The Tower of Babel

Much in the same way the story of Eden is a detailed explanation of what happened on the sixth day of creation, the story of Babel is a detailed explanation of how the descendants of Noah spread abroad on the earth after the flood according to their nations and languages. The detailed account of what is said in chapter 10 is given retroactively in chapter 11. The story of Babel speaks to the human need to be understood. It tells of the pain which comes from misunderstanding between nations and races. This misunderstanding keeps us from working together as one united people and prevents us from reaching up into the stars. This story may at first feel like the work of a cruel god, one who wishes to keep his children ignorant and prevent them from accomplishing too much. One could read this story and think that God does not want us to find heaven, just as God did not want us to eat the fruit of knowledge. But there is more to the story than that, God is not simply oppressing us and keeping us from finding what is good.

God had a plan for humanity, he had told us to multiply and fill the Earth the moment we were created and also said to Noah’s sons after the flood “be fruitful and multiply, abound on the earth and multiply in it.” The people of Babel instead proclaimed “Come, let us build ourselves a city, with a tower that reaches to the heavens, so that we may make a name for ourselves; otherwise we will be scattered over the face of the whole earth.” They were intentionally ignoring the plan of God – they wanted to skip ahead to Heaven and forgo the work of multiplying to cover the Earth. Instead of wanting to do what God intended they wanted to make a name for themselves. The spirit of Cain had survived all this time and humanity was still not ready to make a good sacrifice to God. Since God had tried flooding the Earth to start again the next option was to confound humanity with many languages and force us to spread across the Earth – God’s plan moved forward without our help and we were set back a great deal because of it.

The problem with the tower of Babel was not really that they were trying to reach Heaven, but that they were trying to reach Heaven by means of their own labour and work instead of by Gods divine plan. They were headed in completely the wrong direction. No tower will ever be able to transcend mortality. No tower will ever let us reach Heaven – for heaven is not to be found in the sky but in the heart. God needed to temper our knowledge a little so that we could learn to look in the right places. Our struggle is not meant to be a race to the stars but a quest to understand one another. The act of getting to know someone and to understand someone who is different than you helps to open the heart to God, who is completely different than us. If we wish to know the Lord it is excellent practice to have to get to know someone who is of another culture and language.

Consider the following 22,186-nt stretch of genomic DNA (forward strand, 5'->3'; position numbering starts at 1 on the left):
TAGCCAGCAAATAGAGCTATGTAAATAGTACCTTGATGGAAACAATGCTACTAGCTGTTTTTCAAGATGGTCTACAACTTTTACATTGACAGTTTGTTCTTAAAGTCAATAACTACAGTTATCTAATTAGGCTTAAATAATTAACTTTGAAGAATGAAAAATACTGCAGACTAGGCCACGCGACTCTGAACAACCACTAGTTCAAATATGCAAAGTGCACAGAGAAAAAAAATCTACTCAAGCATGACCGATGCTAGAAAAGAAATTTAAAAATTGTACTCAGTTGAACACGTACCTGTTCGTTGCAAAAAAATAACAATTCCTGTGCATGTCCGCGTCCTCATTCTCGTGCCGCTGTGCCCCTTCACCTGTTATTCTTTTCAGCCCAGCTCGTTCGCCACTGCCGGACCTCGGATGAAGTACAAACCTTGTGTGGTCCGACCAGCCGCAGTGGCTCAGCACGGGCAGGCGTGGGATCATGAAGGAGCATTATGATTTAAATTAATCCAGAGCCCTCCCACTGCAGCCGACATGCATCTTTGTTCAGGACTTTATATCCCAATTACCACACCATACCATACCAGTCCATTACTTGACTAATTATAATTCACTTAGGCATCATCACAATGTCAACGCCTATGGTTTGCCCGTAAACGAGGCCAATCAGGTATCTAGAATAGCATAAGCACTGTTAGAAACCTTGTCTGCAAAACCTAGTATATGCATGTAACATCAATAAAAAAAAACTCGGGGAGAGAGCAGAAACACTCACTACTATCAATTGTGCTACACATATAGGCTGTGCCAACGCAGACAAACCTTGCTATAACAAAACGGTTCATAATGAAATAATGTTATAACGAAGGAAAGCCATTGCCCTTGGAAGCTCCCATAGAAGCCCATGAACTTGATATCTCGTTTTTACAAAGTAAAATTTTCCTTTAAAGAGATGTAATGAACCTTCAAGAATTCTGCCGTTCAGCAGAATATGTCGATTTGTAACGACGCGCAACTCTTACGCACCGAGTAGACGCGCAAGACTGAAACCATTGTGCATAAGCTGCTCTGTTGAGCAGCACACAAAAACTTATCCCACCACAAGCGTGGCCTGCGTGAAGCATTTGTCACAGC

As we have already discussed we have tasted the fruit of knowledge but not the fruit of life. This means that we have only half of what is required to reach Heaven. Those people of Babel were engulfed in the use of their cleverness, they did not understand the importance of eternity. And so there was no hope in their endeavours, they did not understand the Heavens they were trying to reach. We control space but not time. We are affected by both but we can only influence space. Time flows and moves completely unchanged by our wills. We can subdue the earth but we can never subdue history. We have tasted the fruit of knowledge but not of eternal life. This is why the external efforts of the builders in Babel could not be successful – they relied entirely on human control and ingenuity and were therefore limited to the dimension of space. The interior tower to God is a gift of grace because it transcends time on our behalf and we are given the gift of eternal life.

The stories of creation show us a decent of humanity away from communion. In Eden we lost communion with the rest of nature, with the Garden itself, by the actions of Cain and his descendants humanity’s relationship with God changed as well, and now in Babel we have lost communion even with one another. The human condition is one of isolation and God’s action through history is to restore that communion. The biblical story from this point on is the story of how God is slowly coaxing us towards relationship with him. It is the story of how we grow, day by day, generation by generation, age by age, towards the coming kingdom. The kingdom which will be the new Eden, which will be a returning of humanity to harmony and peace. It is the story of how God teaches us with law, with prophets, with poetry, with prayer and sacrifice, and by coming to the earth as Jesus. The story of how God teaches us to deal with this spark of divine knowledge, this piece of divinity which we stole and which is our greatest gift and yet our constant peril. The stories of Abraham, Isaac, and Jacob begin that journey, it is carried on by Moses and Aaron, then through the prophets and the kings right up until Jesus. Then it is carried through the Apostles, through the saints of the church, and right up to you and me. We are living in God’s divine history, in God’s redemptive plan for humanity, and the task is not yet finished, the goal has not been reached, we are a work in progress. Humanity has lost its connection to the community of creation and to the creator himself. God is constantly calling us back to heal this community, to unite the nations, so that we may love God and love our neighbour. In Jesus God reached out to us, trying to bridge those broken gaps, trying to heal the community of creation. For when that community is restored we will be living in the new Eden, the kingdom of Christ, we will be in communion with one another, and with the Father, and with the Son, and with the Holy Spirit.